As an example let’s look at an algorithm that’s fairly common : breadth first traversal of a binary tree. Also called level-order traversal.

Wikipedia:

*“In graph theory, breadth-first search (BFS) is a graph search algorithm that begins at the root node and explores all the neighboring nodes. Then for each of those nearest nodes, it explores their unexplored neighbor nodes, and so on, until it finds the goal.”*

First let’s define a simple node struct and create a tree :

(defstruct (btnode) (val nil) (left nil) (right nil)) (defun print-node (n) (format t "~A " (btnode-val n))) (defvar root #S(BTNODE :VAL 5 :LEFT #S(BTNODE :VAL 3 :LEFT #S(BTNODE :VAL 2 :LEFT #S(BTNODE :VAL 1 :LEFT NIL :RIGHT NIL) :RIGHT NIL) :RIGHT #S(BTNODE :VAL 4 :LEFT NIL :RIGHT NIL)) :RIGHT #S(BTNODE :VAL 7 :LEFT #S(BTNODE :VAL 6 :LEFT NIL :RIGHT NIL) :RIGHT #S(BTNODE :VAL 8 :LEFT NIL :RIGHT #S(BTNODE :VAL 9 :LEFT NIL :RIGHT NIL)))))

Let’s add some twists : let’s say we want to be able to traverse horizontally left to right or right to left and vertically from top to bottom or from bottom to top. Also, what if we wanted to do different operations on the nodes and come up with a way to filter certain nodes from the results.

Anaphoric macros make this possible in a few lines of code :

(defmacro with-breadth-first-traversal (&body body) `(macrolet ((bft-init ((&optional &key test) &body body) `(let* ((res (list node)) (queue (list node)) (btot (eql vorder 'bottom-to-top)) (rtol (eql horder 'right-to-left)) (rtol (if btot (not rtol) rtol))) ,@body)) (bft-loop-init (&body body) `(let* ((node (car queue)) (lcnode (btnode-left node)) (rcnode (btnode-right node)) (children (when rcnode (cons rcnode nil))) (children (if lcnode (cons lcnode children) children)) (children (if rtol (reverse children) children)) (nqueue (append (rest queue) children)) (nres (append res children))) ,@body))) ,@body)) ;; Define callable variations of breadth first traversal functions (with-breadth-first-traversal (defun traverse-tree-by-level (node fun &optional horder vorder) (bft-init () (loop while queue do (bft-loop-init (setf queue nqueue) (setf res nres))) (mapcar fun (if btot (reverse res) res)))) (defmacro traverse-tree-by-level-recursive-m (node fun &optional horder vorder &key test) (declare (ignore node fun horder vorder)) `(bft-init (:test ,test) (labels ((traverse (res queue) (if (not queue) (if ,test (delete-if-not ,test res) res) (bft-loop-init (traverse nres nqueue))))) (let ((res (traverse res queue))) (mapcar fun (if btot (reverse res) res)))))) (defun traverse-tree-by-level-recursive (node fun &optional horder vorder) (traverse-tree-by-level-recursive-m node fun horder vorder)) )

Here we have used anaphoric macros to implement two ways to perform BFS. The first uses a while loop and the second uses recursion. We’ve also allowed for calling code to be able to pass in a :test key lambda that will filter nodes from our results. This is typical of the kind of flexibility that can be derived when implementing algorithms using anaphoric macros.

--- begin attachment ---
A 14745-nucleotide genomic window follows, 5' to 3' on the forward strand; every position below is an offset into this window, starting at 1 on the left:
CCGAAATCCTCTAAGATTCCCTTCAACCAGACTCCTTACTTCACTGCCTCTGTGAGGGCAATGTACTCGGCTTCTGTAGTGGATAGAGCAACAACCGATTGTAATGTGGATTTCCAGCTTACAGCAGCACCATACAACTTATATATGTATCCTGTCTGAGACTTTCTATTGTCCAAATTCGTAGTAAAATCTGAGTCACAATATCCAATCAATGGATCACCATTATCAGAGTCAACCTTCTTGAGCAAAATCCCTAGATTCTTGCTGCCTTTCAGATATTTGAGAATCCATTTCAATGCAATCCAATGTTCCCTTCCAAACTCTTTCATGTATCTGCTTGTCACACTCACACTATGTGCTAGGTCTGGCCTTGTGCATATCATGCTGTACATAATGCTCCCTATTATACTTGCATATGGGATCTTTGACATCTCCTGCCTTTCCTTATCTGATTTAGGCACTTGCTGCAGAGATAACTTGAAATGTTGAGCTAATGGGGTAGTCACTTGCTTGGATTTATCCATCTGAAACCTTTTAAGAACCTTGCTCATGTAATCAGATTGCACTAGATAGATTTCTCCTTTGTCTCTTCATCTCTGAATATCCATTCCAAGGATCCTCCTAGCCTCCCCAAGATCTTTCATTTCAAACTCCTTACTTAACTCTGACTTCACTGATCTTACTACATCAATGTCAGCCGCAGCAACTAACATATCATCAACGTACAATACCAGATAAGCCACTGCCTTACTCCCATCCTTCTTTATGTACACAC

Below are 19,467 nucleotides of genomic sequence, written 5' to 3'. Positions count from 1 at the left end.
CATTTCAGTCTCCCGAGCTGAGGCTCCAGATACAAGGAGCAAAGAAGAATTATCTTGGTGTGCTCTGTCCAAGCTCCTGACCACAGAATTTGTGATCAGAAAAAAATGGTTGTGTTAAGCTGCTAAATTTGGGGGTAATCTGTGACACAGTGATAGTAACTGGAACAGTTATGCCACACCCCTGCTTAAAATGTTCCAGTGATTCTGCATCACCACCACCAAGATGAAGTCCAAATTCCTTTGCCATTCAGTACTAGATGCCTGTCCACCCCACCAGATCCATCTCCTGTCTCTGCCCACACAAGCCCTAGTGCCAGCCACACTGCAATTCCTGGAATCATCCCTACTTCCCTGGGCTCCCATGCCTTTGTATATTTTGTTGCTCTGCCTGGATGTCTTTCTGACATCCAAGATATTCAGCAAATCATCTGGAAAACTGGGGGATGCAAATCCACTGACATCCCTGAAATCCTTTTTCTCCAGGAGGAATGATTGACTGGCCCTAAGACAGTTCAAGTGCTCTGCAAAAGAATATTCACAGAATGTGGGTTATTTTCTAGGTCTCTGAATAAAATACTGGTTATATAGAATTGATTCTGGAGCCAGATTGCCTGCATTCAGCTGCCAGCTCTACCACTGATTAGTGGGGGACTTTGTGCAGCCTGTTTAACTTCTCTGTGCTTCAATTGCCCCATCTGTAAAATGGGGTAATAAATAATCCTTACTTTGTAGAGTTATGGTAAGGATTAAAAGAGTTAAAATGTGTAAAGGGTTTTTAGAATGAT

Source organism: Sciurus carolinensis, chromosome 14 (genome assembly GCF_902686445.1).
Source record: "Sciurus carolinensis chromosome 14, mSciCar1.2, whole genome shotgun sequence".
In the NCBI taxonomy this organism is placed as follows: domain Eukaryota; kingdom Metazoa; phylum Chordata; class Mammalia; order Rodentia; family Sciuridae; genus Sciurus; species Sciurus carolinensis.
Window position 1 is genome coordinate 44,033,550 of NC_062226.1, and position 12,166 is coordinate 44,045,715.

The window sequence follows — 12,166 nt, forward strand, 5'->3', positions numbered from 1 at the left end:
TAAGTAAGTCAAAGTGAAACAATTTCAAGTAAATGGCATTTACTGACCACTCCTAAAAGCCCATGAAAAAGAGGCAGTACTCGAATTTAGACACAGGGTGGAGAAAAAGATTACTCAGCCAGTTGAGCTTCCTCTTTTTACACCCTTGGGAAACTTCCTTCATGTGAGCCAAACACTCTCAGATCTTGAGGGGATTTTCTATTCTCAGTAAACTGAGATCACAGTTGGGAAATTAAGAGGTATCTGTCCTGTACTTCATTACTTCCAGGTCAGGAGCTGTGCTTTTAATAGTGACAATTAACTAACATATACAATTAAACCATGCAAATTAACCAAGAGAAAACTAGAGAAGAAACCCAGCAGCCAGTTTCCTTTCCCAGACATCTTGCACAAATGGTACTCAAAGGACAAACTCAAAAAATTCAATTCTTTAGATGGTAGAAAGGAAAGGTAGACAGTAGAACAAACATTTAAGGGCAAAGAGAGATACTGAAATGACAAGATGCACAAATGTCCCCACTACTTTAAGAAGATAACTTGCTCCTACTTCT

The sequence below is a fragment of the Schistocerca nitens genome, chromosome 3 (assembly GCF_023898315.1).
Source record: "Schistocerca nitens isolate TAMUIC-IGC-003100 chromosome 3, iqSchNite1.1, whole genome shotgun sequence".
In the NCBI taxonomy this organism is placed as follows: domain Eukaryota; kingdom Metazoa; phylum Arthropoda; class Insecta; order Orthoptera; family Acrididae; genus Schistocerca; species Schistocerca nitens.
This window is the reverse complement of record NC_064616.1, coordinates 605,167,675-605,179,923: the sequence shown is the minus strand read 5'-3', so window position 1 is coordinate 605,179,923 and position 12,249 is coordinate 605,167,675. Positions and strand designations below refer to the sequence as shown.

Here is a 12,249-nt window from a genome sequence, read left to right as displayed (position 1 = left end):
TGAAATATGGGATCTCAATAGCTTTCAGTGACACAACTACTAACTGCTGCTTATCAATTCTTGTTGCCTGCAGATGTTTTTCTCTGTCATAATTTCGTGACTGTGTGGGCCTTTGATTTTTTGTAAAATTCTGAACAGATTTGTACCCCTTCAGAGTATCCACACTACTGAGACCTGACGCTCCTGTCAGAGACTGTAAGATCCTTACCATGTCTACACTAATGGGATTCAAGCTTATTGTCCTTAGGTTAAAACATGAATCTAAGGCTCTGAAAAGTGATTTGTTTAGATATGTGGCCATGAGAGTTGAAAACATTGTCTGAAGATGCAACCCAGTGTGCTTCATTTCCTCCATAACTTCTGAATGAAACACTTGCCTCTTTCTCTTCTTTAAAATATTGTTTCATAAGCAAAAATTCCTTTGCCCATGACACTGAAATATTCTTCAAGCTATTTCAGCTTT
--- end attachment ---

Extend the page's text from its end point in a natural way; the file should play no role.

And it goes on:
Here are the results of printing out the traversals :

(defun run-bfs-test-variations (variations) (let ((orders (mapcar #'(lambda (x) (mapcar #'(lambda (y) (cons x y)) '(left-to-right right-to-left))) '(top-to-bottom bottom-to-top)))) (mapcar #'(lambda (test) (format t (car test)) (map 'list #'(lambda (fnames) (format t "~13A ~A : " (car fnames) (cdr fnames)) (apply (cadr test) (list root #'print-node (cdr fnames) (car fnames))) (format t "~%")) (apply #'append orders)) (format t "~%")) variations))) (run-bfs-test-variations '(("level order function : ~%" traverse-tree-by-level) ("level order function recursive : ~%" traverse-tree-by-level-recursive))) ;; level order function : ;; TOP-TO-BOTTOM LEFT-TO-RIGHT : 5 3 7 2 4 6 8 1 9 ;; TOP-TO-BOTTOM RIGHT-TO-LEFT : 5 7 3 8 6 4 2 9 1 ;; BOTTOM-TO-TOP LEFT-TO-RIGHT : 1 9 2 4 6 8 3 7 5 ;; BOTTOM-TO-TOP RIGHT-TO-LEFT : 9 1 8 6 4 2 7 3 5 ;; level order function recursive : ;; TOP-TO-BOTTOM LEFT-TO-RIGHT : 5 3 7 2 4 6 8 1 9 ;; TOP-TO-BOTTOM RIGHT-TO-LEFT : 5 7 3 8 6 4 2 9 1 ;; BOTTOM-TO-TOP LEFT-TO-RIGHT : 1 9 2 4 6 8 3 7 5 ;; BOTTOM-TO-TOP RIGHT-TO-LEFT : 9 1 8 6 4 2 7 3 5

So we could add some more functions with very little effort to do other BFS traversal variations.

Let’s implement a function to only show nodes that have an odd numeric value.

Or we could decide that we want to show only the leaf nodes in the tree.

(with-breadth-first-traversal (defun traverse-tree-by-level-only-odd (node fun &optional horder vorder) (traverse-tree-by-level-recursive-m node fun horder vorder :test #'(lambda (node) (and node (oddp (btnode-val node)))))) (defun traverse-tree-by-level-only-leaves (node fun &optional horder vorder) (traverse-tree-by-level-recursive-m node fun horder vorder :test #'(lambda (node) (and node (not (or (btnode-left node) (btnode-right node))))))) )

The results :

(run-bfs-test-variations '(("level order function (odd only) : ~%" traverse-tree-by-level-only-odd) ("level order function (leaves only) : ~%" traverse-tree-by-level-only-leaves))) ;; level order function (odd only) : ;; TOP-TO-BOTTOM LEFT-TO-RIGHT : 5 3 7 1 9 ;; TOP-TO-BOTTOM RIGHT-TO-LEFT : 5 7 3 9 1 ;; BOTTOM-TO-TOP LEFT-TO-RIGHT : 1 9 3 7 5 ;; BOTTOM-TO-TOP RIGHT-TO-LEFT : 9 1 7 3 5 ;; level order function (leaves only) : ;; TOP-TO-BOTTOM LEFT-TO-RIGHT : 4 6 1 9 ;; TOP-TO-BOTTOM RIGHT-TO-LEFT : 6 4 9 1 ;; BOTTOM-TO-TOP LEFT-TO-RIGHT : 1 9 4 6 ;; BOTTOM-TO-TOP RIGHT-TO-LEFT : 9 1 6 4

We’ve gained significantly with this approach for only a few lines of code.

How long would a version in other languages be with the same functionality and flexibility ?